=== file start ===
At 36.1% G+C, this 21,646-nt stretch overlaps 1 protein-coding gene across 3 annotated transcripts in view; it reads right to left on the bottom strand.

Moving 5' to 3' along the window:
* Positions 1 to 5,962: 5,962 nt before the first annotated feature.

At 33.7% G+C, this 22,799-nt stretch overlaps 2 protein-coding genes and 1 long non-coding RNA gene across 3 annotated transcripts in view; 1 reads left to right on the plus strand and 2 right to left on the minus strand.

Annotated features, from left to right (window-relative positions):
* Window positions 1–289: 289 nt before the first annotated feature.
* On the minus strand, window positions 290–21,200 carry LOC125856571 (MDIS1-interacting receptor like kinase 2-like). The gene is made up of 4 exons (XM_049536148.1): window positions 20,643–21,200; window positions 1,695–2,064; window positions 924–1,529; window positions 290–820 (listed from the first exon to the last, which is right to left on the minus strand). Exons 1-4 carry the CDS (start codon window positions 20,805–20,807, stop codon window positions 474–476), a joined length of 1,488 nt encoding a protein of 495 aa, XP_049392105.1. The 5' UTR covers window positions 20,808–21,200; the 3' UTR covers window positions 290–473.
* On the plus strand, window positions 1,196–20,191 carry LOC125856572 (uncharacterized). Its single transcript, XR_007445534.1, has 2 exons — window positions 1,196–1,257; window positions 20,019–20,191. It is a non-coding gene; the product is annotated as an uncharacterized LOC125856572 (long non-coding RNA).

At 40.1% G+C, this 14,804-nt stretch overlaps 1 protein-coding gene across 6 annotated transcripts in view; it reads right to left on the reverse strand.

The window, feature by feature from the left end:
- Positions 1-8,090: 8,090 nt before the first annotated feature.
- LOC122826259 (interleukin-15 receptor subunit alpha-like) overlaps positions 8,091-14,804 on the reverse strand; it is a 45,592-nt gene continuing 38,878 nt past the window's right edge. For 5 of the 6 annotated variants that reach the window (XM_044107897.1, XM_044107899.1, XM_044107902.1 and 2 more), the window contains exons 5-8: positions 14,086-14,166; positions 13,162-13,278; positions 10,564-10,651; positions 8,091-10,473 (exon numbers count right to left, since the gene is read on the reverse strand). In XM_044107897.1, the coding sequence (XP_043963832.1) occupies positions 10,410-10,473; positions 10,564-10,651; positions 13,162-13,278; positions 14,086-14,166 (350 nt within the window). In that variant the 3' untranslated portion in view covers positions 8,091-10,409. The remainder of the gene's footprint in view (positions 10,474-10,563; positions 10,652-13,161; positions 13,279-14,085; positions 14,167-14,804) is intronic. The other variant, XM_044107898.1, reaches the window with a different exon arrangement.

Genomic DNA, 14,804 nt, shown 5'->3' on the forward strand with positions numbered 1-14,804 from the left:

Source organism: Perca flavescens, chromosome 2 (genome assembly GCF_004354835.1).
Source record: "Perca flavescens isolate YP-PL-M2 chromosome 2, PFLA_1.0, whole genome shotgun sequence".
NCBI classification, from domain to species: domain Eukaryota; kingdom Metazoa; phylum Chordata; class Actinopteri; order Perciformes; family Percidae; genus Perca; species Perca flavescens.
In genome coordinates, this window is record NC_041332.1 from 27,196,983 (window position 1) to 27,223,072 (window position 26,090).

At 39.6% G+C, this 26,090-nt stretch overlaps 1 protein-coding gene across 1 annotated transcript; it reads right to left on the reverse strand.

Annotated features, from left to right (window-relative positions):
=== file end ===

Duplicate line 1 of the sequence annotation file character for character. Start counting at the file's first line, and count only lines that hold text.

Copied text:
At 36.1% G+C, this 21,646-nt stretch overlaps 1 protein-coding gene across 3 annotated transcripts in view; it reads right to left on the bottom strand.